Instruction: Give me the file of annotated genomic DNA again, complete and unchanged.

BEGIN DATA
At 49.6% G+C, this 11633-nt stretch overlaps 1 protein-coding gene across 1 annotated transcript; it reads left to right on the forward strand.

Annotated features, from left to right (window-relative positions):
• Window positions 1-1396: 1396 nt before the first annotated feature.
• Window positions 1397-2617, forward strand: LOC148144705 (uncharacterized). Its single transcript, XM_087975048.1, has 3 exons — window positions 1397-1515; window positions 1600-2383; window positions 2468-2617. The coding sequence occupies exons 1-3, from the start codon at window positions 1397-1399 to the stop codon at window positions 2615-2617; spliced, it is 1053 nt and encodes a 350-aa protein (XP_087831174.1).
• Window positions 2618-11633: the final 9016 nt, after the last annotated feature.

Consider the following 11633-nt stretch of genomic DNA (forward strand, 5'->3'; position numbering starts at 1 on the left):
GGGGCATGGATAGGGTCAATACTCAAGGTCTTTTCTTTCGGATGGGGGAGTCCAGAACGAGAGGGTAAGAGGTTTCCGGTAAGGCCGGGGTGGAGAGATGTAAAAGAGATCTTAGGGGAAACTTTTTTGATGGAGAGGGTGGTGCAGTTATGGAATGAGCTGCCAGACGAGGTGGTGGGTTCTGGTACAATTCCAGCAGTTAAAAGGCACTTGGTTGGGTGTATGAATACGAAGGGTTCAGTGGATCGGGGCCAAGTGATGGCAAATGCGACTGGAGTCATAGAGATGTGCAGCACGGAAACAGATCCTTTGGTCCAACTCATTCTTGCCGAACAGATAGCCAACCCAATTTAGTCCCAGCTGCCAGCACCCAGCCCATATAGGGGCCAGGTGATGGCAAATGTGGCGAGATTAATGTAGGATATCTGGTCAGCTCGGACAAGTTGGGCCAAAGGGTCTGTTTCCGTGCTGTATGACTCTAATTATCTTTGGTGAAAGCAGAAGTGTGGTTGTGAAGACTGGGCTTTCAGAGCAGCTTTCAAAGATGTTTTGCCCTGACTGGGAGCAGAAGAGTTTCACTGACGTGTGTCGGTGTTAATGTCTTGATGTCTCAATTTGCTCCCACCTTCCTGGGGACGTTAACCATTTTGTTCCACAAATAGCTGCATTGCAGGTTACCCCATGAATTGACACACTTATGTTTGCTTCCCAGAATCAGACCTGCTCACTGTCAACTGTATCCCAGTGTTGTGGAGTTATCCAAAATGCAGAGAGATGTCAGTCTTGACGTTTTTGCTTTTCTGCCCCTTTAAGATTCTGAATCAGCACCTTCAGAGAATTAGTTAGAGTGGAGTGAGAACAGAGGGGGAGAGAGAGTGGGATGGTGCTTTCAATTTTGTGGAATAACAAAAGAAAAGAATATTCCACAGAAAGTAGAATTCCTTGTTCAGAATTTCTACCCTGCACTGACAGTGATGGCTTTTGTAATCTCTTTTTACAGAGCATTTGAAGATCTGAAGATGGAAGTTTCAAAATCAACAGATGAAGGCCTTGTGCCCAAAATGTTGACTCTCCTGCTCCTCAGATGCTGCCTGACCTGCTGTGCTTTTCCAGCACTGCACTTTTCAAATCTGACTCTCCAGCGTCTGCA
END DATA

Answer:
At 49.6% G+C, this 11633-nt stretch overlaps 1 protein-coding gene across 1 annotated transcript; it reads left to right on the forward strand.

Annotated features, from left to right (window-relative positions):
• Window positions 1-1396: 1396 nt before the first annotated feature.
• Window positions 1397-2617, forward strand: LOC148144705 (uncharacterized). Its single transcript, XM_087975048.1, has 3 exons — window positions 1397-1515; window positions 1600-2383; window positions 2468-2617. The coding sequence occupies exons 1-3, from the start codon at window positions 1397-1399 to the stop codon at window positions 2615-2617; spliced, it is 1053 nt and encodes a 350-aa protein (XP_087831174.1).
• Window positions 2618-11633: the final 9016 nt, after the last annotated feature.

Consider the following 11633-nt stretch of genomic DNA (forward strand, 5'->3'; position numbering starts at 1 on the left):
GGGGCATGGATAGGGTCAATACTCAAGGTCTTTTCTTTCGGATGGGGGAGTCCAGAACGAGAGGGTAAGAGGTTTCCGGTAAGGCCGGGGTGGAGAGATGTAAAAGAGATCTTAGGGGAAACTTTTTTGATGGAGAGGGTGGTGCAGTTATGGAATGAGCTGCCAGACGAGGTGGTGGGTTCTGGTACAATTCCAGCAGTTAAAAGGCACTTGGTTGGGTGTATGAATACGAAGGGTTCAGTGGATCGGGGCCAAGTGATGGCAAATGCGACTGGAGTCATAGAGATGTGCAGCACGGAAACAGATCCTTTGGTCCAACTCATTCTTGCCGAACAGATAGCCAACCCAATTTAGTCCCAGCTGCCAGCACCCAGCCCATATAGGGGCCAGGTGATGGCAAATGTGGCGAGATTAATGTAGGATATCTGGTCAGCTCGGACAAGTTGGGCCAAAGGGTCTGTTTCCGTGCTGTATGACTCTAATTATCTTTGGTGAAAGCAGAAGTGTGGTTGTGAAGACTGGGCTTTCAGAGCAGCTTTCAAAGATGTTTTGCCCTGACTGGGAGCAGAAGAGTTTCACTGACGTGTGTCGGTGTTAATGTCTTGATGTCTCAATTTGCTCCCACCTTCCTGGGGACGTTAACCATTTTGTTCCACAAATAGCTGCATTGCAGGTTACCCCATGAATTGACACACTTATGTTTGCTTCCCAGAATCAGACCTGCTCACTGTCAACTGTATCCCAGTGTTGTGGAGTTATCCAAAATGCAGAGAGATGTCAGTCTTGACGTTTTTGCTTTTCTGCCCCTTTAAGATTCTGAATCAGCACCTTCAGAGAATTAGTTAGAGTGGAGTGAGAACAGAGGGGGAGAGAGAGTGGGATGGTGCTTTCAATTTTGTGGAATAACAAAAGAAAAGAATATTCCACAGAAAGTAGAATTCCTTGTTCAGAATTTCTACCCTGCACTGACAGTGATGGCTTTTGTAATCTCTTTTTACAGAGCATTTGAAGATCTGAAGATGGAAGTTTCAAAATCAACAGATGAAGGCCTTGTGCCCAAAATGTTGACTCTCCTGCTCCTCAGATGCTGCCTGACCTGCTGTGCTTTTCCAGCACTGCACTTTTCAAATCTGACTCTCCAGCGTCTGCA